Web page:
Collier School Board votes to rezone Naples elementary and high schools

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— Some Gulf Coast High School Sharks need to prepare to call themselves Golden Gate Titans.

The Collier County School Board voted 4 to 1 to rezone Naples elementary and high schools Thursday. Board member Pat Carroll was the lone dissenter.

The board also voted unanimously to use a combination of rezoning and portables in Immokalee to accommodate overcrowding.

However, the School Board decided to keep the school-choice and out-of-zone policies for students as they are. That means a student can go to a school other than the one they are zoned for if they present a valid reason, such as child care issues at the elementary level or because they attend an academy at one of the high schools.

The decision goes against a recommendation from the School Board’s operations subcommittee, which voted Tuesday to recommend bringing in portables instead of rezoning schools to meet class size amendment requirements.

Collier County’s middle schools were not included in the decision because they have enough space to meet the class size requirements.

Superintendent Dennis Thompson has argued that rezoning schools would allow schools that are currently half occupied to be fully used while not committing the district to costs that it cannot get back. The district has estimated that portables could cost more than $3 million to purchase and operate.

Board Chairwoman Kathleen Curatolo said cost was a big factor in her vote. She said she could not in good conscience vote to bring in portables at a cost of $50,000 per portable when the district has half-empty schools.

“Rezoning is not an easy decision,” said Curatolo. “We’re going to get input from the community and hopefully do what’s best for the most students.”

Board member Steve Donovan said he believed rezoning would correct some inequities that the district put in place the first time it zoned the school districts.

Board member Julie Sprague, who taught at Gulf Coast High School, said portables would be a “Band-Aid to the problem.”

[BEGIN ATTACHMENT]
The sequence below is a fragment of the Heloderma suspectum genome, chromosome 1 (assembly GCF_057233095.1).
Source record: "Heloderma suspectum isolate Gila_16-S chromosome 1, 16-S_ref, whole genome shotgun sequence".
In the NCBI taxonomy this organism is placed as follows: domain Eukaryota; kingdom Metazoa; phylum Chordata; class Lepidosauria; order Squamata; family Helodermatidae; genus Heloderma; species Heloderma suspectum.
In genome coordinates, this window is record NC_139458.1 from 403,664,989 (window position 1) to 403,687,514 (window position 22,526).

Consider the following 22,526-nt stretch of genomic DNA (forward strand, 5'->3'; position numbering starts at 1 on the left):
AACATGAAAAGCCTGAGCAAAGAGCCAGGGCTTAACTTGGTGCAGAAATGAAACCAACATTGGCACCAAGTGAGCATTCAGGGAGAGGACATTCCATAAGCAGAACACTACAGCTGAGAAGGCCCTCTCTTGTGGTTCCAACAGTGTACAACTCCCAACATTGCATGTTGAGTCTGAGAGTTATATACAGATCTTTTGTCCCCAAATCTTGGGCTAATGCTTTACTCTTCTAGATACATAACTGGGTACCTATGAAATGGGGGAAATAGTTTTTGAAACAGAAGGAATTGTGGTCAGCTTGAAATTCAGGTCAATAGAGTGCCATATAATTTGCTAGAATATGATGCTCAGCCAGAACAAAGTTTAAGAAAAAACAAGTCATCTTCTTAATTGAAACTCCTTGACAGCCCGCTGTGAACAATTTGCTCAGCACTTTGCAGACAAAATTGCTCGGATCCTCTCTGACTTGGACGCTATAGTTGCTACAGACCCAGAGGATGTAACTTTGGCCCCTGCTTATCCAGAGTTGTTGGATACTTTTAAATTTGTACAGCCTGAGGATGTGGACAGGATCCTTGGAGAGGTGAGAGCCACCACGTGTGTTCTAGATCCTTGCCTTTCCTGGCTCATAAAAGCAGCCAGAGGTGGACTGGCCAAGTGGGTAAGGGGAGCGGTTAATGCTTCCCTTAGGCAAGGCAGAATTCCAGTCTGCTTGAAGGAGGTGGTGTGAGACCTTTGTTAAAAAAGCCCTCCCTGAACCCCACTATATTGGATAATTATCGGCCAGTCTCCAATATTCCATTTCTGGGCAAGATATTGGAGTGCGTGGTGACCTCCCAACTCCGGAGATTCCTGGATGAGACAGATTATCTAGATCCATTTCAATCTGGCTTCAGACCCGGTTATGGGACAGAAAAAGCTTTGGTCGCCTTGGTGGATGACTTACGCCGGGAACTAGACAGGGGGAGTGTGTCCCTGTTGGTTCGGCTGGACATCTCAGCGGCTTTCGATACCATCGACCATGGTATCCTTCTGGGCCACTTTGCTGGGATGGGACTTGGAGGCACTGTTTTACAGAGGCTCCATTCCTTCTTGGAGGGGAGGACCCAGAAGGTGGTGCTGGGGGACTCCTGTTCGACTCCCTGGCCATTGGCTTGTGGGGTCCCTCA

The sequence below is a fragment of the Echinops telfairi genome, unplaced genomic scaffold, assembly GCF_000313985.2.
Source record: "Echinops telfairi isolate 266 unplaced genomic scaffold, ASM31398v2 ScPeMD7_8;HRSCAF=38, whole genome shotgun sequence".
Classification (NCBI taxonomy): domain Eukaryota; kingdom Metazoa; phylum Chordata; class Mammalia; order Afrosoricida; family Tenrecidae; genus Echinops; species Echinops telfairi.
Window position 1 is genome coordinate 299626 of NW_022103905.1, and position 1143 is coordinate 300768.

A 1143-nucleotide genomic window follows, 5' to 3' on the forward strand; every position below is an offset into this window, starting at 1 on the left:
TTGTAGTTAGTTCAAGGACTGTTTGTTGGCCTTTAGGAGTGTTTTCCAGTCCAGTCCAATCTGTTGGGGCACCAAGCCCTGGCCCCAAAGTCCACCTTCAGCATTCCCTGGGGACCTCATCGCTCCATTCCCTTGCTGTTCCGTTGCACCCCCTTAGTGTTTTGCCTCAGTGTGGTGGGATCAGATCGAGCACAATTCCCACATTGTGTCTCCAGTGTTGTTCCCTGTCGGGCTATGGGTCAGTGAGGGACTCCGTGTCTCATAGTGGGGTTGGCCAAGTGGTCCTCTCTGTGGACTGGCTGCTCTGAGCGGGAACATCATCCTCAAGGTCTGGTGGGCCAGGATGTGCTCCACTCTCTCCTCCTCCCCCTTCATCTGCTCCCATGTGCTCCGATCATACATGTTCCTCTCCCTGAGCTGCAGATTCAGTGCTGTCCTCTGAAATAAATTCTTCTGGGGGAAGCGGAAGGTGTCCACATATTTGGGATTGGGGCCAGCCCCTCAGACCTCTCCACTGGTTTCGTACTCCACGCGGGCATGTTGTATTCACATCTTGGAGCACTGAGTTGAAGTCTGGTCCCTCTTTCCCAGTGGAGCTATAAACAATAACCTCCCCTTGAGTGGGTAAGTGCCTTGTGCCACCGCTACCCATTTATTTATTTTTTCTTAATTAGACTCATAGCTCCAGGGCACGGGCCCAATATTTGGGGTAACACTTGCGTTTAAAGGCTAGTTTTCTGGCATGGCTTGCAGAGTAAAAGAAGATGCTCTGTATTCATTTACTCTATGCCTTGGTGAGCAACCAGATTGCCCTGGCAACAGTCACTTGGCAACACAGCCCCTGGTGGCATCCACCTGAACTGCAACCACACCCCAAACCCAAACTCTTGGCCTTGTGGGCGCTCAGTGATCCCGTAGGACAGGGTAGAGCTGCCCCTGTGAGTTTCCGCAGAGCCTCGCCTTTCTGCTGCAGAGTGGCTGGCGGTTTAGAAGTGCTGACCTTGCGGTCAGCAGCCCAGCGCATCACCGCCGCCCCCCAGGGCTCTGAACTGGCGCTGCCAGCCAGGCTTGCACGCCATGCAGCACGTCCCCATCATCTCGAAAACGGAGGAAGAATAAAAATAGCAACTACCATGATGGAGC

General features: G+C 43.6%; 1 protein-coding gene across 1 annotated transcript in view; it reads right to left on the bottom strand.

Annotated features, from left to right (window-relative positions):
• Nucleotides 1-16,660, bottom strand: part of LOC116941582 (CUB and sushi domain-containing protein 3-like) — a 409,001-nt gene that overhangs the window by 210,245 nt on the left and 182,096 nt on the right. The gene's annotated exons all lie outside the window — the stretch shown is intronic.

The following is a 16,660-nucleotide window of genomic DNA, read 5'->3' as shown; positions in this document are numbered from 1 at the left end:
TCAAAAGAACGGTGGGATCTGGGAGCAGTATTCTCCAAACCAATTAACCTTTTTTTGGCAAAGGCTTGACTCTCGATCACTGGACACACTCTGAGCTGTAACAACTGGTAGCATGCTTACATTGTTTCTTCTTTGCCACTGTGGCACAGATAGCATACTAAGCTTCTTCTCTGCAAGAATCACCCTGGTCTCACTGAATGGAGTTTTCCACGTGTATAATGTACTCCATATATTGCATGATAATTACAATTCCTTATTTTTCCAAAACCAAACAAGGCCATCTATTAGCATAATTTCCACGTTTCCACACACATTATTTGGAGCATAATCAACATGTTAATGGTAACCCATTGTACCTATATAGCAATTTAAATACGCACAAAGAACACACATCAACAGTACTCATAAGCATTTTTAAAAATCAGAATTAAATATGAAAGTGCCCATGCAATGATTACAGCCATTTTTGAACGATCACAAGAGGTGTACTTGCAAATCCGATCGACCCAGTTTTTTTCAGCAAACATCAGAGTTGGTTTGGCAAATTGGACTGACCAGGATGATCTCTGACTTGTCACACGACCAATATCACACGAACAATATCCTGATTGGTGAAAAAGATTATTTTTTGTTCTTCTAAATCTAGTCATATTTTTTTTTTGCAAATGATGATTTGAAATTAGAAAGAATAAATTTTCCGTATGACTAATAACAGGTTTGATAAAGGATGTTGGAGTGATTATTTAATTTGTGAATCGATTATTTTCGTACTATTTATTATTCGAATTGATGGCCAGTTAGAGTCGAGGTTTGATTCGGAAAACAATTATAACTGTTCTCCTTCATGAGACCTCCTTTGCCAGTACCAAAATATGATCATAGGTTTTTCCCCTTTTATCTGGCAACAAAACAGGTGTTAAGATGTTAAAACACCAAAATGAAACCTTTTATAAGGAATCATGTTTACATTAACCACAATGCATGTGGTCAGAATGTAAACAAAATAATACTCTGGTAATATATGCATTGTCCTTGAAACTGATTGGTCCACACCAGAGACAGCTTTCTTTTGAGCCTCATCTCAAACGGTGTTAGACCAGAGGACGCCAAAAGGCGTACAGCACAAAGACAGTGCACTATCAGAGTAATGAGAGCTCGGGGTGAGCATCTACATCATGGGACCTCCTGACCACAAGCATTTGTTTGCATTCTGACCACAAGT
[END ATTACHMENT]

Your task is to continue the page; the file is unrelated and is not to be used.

But Board member Pat Carroll said she believed rezoning could negatively affect some students. She said bringing in portables would also be a visual reminder to the state that the amendment’s full implementation did not work for school districts.

“I would like to see the community rise up,” she said. “I think we need to continue this fight. We need to keep lobbying our Legislators.”

Carroll was supported by the mothers of two Gulf Coast High School students who didn’t want their children rezoned to Golden Gate High School.

The mothers, Cheryl Brock and Sheri Barnett, argued that their children were thriving at Gulf Coast High School. They said their students were involved in Advanced Placement classes and held positions in the band and in the Laureate program. They urged the board to consider rezoning Gulf Coast students to Golden Gate High School starting with the freshman class of 2010.

“Our kids are up in the air and disrupted until we find out if they will be rezoned or not,” said Brock. “My son is in the band and they are planning a trip to California. Do I tell him to still plan for it?”

Though she could not address band trips to California, Chief Instructional Officer Martha Hayes said the district will make every effort to ensure that students who attended Gulf Coast High School will have the same opportunities they had at Golden Gate High School with regard to things such as AP classes.

Concerned about class sizes that were reaching 40 students or more, Florida voters passed an amendment to the state’s constitution in 2002. It calls for the number of students per classroom to be limited in core classes such as English, science and math.

To meet the requirements, the district would have to hire 216 teachers at an estimated salary cost of $14.6 million. The district also may need 239 classrooms. There are enough classrooms available district-wide to meet the requirements but there are individual schools that don’t have enough classrooms while other schools have extra classrooms, Chief Operations Officer Michele LaBute has said.

The board could have voted to add portables to campuses with a shortage of classrooms and leave classrooms empty in other schools. LaBute told board members the district would need about 58 portables at a cost of $3 million plus electrical costs.

A third option was for the district to do a combination of rezoning and portable classrooms.

Some of the schools that don’t have enough capacity for new teachers include Tommie Barfield, Veterans Memorial, Laurel Oak, Village Oaks, Lake Trafford and Osceola elementary schools and Gulf Coast High School.

Superintendent Dennis Thompson said Thursday that the district will hold town hall meetings at various sites in the month of January in order to get public input on proposed rezonings. He said the district hoped to bring rezoning plans back to the board to make a final decision by its February meeting.

Under the timeline for the class-size amendment’s implementation, schools must limit the number of students in classrooms by the 2010-11 school year.

Schools not meeting the requirement face fines. District officials have said the fines could be $2.7 million if Collier does not comply.

The state could still amend the class-size legislation. State Sen. Mike Bennett, R-Bradenton, filed a bill that would let voters decide if they want to repeal the 2002 amendment that added class-size rules to the state constitution.

The measure would have to get on the 2010 ballot and receive 60 percent of the vote to change the amendment.

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